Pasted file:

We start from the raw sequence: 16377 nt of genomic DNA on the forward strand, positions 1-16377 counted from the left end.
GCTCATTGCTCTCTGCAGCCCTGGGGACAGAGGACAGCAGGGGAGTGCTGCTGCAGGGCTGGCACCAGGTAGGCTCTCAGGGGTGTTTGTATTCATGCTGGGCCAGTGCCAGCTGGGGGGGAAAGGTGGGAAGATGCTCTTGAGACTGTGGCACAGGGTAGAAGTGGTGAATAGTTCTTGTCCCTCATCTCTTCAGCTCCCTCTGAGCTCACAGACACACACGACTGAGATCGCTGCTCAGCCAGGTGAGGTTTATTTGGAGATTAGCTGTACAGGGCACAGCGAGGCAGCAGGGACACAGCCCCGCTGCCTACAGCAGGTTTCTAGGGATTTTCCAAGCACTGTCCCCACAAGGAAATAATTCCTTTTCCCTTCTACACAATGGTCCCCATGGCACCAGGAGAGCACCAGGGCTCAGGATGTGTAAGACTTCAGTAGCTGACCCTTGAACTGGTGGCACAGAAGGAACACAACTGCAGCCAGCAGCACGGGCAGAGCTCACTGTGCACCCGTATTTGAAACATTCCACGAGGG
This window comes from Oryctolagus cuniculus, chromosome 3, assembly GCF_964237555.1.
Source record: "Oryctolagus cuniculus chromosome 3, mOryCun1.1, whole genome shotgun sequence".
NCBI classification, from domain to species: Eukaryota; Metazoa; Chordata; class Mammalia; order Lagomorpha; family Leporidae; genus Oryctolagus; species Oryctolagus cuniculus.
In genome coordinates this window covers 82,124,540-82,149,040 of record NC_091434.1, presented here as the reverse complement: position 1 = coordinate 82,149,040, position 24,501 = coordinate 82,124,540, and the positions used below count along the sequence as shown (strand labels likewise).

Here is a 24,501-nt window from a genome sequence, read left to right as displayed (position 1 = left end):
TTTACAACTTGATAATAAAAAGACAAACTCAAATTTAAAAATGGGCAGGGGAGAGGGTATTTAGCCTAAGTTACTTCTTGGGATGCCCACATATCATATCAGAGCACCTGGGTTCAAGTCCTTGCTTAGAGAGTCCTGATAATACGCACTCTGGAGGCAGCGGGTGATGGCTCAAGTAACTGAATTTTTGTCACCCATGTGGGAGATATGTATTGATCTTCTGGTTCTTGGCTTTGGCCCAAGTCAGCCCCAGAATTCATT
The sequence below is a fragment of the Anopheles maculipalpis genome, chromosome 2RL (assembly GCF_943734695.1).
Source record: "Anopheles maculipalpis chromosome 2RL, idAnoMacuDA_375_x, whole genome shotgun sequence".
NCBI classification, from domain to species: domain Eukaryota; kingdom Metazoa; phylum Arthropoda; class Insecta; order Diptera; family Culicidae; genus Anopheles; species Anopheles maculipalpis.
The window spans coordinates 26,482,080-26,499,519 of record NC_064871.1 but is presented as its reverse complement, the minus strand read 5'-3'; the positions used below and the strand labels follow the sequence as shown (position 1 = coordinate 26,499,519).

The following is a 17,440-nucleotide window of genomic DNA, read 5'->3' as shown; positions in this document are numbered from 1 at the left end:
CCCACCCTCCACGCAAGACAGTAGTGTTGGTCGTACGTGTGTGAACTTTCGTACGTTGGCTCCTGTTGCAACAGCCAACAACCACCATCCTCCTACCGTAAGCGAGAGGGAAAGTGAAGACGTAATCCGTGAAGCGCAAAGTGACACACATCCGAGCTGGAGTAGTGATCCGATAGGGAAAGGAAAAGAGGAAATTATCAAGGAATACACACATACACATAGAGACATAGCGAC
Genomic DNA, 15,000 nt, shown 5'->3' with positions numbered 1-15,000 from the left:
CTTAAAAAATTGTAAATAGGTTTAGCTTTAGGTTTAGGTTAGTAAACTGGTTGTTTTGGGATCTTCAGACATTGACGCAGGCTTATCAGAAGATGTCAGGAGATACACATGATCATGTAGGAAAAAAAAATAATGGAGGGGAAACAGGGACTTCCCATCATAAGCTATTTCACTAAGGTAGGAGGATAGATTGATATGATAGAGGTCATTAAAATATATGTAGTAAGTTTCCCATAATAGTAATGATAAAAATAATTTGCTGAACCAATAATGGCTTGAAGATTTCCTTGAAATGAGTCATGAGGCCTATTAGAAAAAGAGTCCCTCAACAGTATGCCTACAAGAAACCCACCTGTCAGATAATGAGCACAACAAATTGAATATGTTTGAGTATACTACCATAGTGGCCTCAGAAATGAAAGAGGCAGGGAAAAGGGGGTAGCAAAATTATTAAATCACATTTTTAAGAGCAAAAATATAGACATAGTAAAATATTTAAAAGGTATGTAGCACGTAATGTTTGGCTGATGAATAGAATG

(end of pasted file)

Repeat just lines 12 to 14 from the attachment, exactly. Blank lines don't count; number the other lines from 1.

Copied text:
The window spans coordinates 26,482,080-26,499,519 of record NC_064871.1 but is presented as its reverse complement, the minus strand read 5'-3'; the positions used below and the strand labels follow the sequence as shown (position 1 = coordinate 26,499,519).

The following is a 17,440-nucleotide window of genomic DNA, read 5'->3' as shown; positions in this document are numbered from 1 at the left end:
CCCACCCTCCACGCAAGACAGTAGTGTTGGTCGTACGTGTGTGAACTTTCGTACGTTGGCTCCTGTTGCAACAGCCAACAACCACCATCCTCCTACCGTAAGCGAGAGGGAAAGTGAAGACGTAATCCGTGAAGCGCAAAGTGACACACATCCGAGCTGGAGTAGTGATCCGATAGGGAAAGGAAAAGAGGAAATTATCAAGGAATACACACATACACATAGAGACATAGCGAC